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The ghost of the past anthropogenic impact: Reef-decapods as bioindicators of threatened marine ecosystems

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submitted on 2023-10-16, 07:28 and posted on 2023-10-17, 04:19 authored by Bruno Welter Giraldes, Petrônio Alves Coelho, Petrônio Alves Coelho Filho, Thais P. Macedo, Andrea Santarosa Freire

This study demonstrated the plasticity of reef-decapod according with the exposed anthropogenic pressure. Comparing the reef-decapods at sites with different anthropogenic pressures in two different ecoregions (tropical and subtropical reef ecotypes), we demonstrated that historical anthropogenic activity is molding directly and indirectly their population. A direct impact over target decapods for fishing (e.g. Lobsters and large crabs) that are removed directly by human activities. A positive indirect impact related to a top-down trophic imbalance with the increase of naturally dominant preys (small decapod) due to the removal of top predators. Thus, insufficient predators to control the abundant prey in a classic unbalanced prey-predator relationship. An indirect and negative impact, related to a bottom-up trophic imbalance, is the exclusion of niche-restricted species in association with benthic cover (e.g. corals). This also has the positive outcome, however, of increasing numbers of herbivores, detritivores and scavengers. As hypothesis, we propose that a current biodiversity balance in anthropogenically impacted ecosystem is just reflecting past trophic cascade events. Where the remaining biodiversity is monopolizing the vacant niches after the removal of components in a trophic chain. Therefore, we are suggesting that reef-decapod biodiversity, observed using visual identification, can be used to highlight the “Ghost of the past anthropogenic impact” in threatened ecosystems.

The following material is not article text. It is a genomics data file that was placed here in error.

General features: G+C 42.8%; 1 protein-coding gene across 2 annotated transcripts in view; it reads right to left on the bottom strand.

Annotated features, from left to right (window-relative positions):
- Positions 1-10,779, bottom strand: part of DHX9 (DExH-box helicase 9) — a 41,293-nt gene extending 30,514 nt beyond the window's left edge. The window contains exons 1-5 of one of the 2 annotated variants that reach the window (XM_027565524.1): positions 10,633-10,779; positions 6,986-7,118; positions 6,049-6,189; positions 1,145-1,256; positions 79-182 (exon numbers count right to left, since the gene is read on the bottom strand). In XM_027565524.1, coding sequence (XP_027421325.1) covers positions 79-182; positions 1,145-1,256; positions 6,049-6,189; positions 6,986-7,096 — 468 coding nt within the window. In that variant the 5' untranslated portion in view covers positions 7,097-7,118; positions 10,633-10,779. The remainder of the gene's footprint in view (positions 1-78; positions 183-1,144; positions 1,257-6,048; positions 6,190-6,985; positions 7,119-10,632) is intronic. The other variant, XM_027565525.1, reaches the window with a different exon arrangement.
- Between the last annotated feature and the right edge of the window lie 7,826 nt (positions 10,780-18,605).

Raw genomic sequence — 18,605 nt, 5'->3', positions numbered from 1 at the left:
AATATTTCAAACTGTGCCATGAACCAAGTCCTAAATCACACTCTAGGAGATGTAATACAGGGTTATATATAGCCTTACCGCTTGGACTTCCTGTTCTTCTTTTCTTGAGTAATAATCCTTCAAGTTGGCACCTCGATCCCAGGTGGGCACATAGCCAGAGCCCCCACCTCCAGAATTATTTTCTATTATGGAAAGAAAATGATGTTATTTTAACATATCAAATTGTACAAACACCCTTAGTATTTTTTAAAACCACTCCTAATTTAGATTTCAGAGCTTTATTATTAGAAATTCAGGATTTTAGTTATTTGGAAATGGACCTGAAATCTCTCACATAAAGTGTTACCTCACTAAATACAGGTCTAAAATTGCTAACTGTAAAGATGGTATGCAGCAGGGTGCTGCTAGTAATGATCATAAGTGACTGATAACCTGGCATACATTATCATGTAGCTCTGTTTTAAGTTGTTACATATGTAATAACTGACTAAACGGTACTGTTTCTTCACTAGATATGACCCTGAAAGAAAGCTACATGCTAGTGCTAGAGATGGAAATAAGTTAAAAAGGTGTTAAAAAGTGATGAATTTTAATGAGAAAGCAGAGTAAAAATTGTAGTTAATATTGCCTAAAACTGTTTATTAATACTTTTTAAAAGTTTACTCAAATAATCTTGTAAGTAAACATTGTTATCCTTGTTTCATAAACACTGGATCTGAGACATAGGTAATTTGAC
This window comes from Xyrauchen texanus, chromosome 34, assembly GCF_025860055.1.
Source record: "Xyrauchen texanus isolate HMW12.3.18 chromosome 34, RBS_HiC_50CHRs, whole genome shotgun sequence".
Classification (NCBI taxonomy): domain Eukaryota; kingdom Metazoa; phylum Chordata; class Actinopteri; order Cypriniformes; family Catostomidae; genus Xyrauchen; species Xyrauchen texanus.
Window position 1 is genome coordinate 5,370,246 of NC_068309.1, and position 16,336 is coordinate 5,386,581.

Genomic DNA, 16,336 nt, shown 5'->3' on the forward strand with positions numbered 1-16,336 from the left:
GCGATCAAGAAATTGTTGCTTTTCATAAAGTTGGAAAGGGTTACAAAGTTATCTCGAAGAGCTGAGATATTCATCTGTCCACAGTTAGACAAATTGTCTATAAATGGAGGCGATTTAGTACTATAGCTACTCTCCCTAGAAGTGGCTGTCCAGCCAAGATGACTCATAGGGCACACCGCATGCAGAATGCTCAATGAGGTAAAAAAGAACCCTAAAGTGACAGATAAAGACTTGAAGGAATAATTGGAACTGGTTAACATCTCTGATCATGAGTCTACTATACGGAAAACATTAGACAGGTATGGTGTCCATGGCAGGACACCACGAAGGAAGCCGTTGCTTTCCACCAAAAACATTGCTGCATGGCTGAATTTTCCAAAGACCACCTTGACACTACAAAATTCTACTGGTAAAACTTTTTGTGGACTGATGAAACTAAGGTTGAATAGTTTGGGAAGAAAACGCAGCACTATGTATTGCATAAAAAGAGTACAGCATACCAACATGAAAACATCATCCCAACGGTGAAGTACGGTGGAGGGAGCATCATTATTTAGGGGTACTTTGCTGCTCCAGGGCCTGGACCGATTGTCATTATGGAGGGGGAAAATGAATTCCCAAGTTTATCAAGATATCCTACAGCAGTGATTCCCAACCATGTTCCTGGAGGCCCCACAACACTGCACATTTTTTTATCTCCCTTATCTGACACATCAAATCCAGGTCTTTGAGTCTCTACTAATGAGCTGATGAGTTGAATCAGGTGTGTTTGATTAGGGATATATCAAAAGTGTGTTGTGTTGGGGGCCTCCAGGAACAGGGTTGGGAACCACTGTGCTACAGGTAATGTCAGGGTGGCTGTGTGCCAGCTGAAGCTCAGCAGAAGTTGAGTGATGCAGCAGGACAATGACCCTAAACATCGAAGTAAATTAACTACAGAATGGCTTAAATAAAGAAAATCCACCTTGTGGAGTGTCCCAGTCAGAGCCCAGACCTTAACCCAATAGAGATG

Other Information

Published in: Ecological Indicators
License: http://creativecommons.org/licenses/by/4.0/
See article on publisher's website: https://dx.doi.org/10.1016/j.ecolind.2021.108465

Funding

Open Access funding provided by the Qatar National Library

History

Language

  • English

Publisher

Elsevier

Publication Year

  • 2021

License statement

This Item is licensed under the Creative Commons Attribution 4.0 International License

Institution affiliated with

  • Qatar University
  • Environmental Science Center - QU

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